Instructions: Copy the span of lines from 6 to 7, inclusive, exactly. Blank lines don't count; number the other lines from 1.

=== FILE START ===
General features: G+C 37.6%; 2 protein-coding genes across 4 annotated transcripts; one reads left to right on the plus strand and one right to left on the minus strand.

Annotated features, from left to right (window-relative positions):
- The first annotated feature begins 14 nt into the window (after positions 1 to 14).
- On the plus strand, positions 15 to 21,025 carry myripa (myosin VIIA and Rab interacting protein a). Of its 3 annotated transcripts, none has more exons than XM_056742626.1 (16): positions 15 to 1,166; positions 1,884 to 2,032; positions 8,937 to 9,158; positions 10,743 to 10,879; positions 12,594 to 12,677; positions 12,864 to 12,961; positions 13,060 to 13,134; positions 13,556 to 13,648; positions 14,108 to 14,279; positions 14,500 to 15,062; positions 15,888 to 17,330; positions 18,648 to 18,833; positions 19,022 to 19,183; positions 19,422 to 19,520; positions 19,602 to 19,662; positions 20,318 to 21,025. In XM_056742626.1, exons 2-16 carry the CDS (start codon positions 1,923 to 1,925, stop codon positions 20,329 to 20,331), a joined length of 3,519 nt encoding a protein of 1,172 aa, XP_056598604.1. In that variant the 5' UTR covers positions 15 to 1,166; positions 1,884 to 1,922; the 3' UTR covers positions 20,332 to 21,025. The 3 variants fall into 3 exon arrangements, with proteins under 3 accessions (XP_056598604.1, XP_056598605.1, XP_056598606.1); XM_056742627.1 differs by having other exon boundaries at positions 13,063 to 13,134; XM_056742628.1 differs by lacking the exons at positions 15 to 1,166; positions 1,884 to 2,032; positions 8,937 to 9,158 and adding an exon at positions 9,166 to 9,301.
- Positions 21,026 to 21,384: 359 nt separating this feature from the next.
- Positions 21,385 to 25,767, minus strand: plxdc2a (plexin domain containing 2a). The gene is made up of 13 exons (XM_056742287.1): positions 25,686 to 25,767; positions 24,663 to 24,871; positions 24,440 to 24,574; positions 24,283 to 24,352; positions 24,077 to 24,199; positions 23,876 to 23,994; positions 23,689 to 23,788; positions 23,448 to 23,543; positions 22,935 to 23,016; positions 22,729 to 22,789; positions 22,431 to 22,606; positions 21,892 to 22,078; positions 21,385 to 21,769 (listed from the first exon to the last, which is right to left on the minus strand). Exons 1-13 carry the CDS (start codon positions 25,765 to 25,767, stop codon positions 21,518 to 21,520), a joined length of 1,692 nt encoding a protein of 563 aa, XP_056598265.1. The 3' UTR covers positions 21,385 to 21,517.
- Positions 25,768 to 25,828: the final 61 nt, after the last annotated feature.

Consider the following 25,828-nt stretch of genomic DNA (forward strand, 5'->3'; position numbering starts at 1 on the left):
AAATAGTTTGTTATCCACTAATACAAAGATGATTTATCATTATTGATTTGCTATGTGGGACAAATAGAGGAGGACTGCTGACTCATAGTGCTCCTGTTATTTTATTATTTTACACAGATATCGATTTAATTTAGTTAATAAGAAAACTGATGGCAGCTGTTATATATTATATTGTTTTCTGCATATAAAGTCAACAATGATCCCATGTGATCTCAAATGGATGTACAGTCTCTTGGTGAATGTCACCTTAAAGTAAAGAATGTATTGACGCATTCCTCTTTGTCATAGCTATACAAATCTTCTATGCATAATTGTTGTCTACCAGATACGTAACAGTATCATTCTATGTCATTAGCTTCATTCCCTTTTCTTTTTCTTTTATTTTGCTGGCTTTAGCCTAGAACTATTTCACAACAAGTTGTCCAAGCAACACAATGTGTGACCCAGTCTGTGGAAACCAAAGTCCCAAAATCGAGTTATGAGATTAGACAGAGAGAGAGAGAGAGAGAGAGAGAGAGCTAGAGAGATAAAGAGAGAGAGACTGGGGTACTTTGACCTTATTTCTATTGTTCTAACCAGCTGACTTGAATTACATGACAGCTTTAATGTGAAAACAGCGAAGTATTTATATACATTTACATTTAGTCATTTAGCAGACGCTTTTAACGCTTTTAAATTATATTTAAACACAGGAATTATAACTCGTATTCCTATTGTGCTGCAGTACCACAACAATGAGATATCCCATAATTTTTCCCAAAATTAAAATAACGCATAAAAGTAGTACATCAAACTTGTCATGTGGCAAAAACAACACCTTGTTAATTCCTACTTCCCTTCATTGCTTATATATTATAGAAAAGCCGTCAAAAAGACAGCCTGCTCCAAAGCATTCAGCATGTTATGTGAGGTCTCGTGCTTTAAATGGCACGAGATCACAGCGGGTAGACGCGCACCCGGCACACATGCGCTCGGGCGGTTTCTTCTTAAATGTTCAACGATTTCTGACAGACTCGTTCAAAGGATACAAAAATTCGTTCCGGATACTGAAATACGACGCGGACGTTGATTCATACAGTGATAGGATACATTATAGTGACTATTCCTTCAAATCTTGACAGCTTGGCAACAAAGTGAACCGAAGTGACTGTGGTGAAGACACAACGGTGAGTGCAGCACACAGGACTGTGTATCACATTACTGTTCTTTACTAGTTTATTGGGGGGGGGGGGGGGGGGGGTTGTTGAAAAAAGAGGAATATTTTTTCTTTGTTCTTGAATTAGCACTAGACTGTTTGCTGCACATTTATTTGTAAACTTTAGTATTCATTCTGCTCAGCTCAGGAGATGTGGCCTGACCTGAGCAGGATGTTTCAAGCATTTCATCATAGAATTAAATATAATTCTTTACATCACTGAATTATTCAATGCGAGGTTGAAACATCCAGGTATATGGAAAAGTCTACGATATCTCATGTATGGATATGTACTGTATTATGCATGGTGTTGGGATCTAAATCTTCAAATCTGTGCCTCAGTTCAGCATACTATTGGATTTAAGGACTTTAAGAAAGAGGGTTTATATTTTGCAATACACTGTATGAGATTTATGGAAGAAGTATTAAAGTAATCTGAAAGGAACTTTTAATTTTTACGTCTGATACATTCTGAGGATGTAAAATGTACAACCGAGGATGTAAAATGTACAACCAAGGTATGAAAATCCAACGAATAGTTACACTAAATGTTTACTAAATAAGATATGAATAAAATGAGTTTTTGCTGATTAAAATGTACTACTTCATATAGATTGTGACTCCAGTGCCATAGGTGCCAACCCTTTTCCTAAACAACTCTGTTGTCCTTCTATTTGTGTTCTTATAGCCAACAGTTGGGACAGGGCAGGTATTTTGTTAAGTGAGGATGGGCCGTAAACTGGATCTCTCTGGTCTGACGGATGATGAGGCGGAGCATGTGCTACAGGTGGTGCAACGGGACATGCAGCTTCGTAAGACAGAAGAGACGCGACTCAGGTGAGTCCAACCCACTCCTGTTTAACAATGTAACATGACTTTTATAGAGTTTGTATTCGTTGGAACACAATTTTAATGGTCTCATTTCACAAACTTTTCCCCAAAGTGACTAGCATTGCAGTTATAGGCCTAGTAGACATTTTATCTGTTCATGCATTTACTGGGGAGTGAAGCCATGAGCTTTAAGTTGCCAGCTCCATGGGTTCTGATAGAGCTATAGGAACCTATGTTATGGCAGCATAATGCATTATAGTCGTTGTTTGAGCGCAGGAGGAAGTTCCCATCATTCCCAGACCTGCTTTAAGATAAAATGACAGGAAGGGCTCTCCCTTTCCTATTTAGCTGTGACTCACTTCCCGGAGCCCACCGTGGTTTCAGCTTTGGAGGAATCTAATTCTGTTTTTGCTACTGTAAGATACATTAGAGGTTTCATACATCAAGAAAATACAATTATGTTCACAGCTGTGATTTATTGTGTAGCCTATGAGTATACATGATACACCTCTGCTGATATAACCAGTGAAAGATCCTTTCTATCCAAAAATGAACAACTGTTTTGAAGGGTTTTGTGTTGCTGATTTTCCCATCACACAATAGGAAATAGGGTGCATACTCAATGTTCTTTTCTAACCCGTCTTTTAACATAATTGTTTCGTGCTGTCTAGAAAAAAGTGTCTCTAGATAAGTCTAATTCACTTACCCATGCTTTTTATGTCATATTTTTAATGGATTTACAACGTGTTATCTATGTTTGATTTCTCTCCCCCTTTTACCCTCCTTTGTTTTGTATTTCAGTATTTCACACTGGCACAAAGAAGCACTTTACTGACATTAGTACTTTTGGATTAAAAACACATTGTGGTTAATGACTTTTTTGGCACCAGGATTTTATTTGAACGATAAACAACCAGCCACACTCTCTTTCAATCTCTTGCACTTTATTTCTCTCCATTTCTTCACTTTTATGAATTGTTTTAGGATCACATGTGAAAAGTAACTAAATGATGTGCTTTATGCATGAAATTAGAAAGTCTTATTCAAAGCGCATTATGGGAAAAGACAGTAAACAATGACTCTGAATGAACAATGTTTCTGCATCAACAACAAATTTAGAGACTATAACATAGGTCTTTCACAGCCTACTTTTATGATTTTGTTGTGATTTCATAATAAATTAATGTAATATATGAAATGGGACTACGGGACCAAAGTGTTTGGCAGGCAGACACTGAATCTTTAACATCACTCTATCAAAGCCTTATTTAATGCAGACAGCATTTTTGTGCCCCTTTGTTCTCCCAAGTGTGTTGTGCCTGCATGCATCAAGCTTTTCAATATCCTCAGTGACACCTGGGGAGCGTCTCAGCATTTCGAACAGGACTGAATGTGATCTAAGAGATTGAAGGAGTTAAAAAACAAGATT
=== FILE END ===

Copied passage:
- Positions 21,385 to 25,767, minus strand: plxdc2a (plexin domain containing 2a). The gene is made up of 13 exons (XM_056742287.1): positions 25,686 to 25,767; positions 24,663 to 24,871; positions 24,440 to 24,574; positions 24,283 to 24,352; positions 24,077 to 24,199; positions 23,876 to 23,994; positions 23,689 to 23,788; positions 23,448 to 23,543; positions 22,935 to 23,016; positions 22,729 to 22,789; positions 22,431 to 22,606; positions 21,892 to 22,078; positions 21,385 to 21,769 (listed from the first exon to the last, which is right to left on the minus strand). Exons 1-13 carry the CDS (start codon positions 25,765 to 25,767, stop codon positions 21,518 to 21,520), a joined length of 1,692 nt encoding a protein of 563 aa, XP_056598265.1. The 3' UTR covers positions 21,385 to 21,517.
- Positions 25,768 to 25,828: the final 61 nt, after the last annotated feature.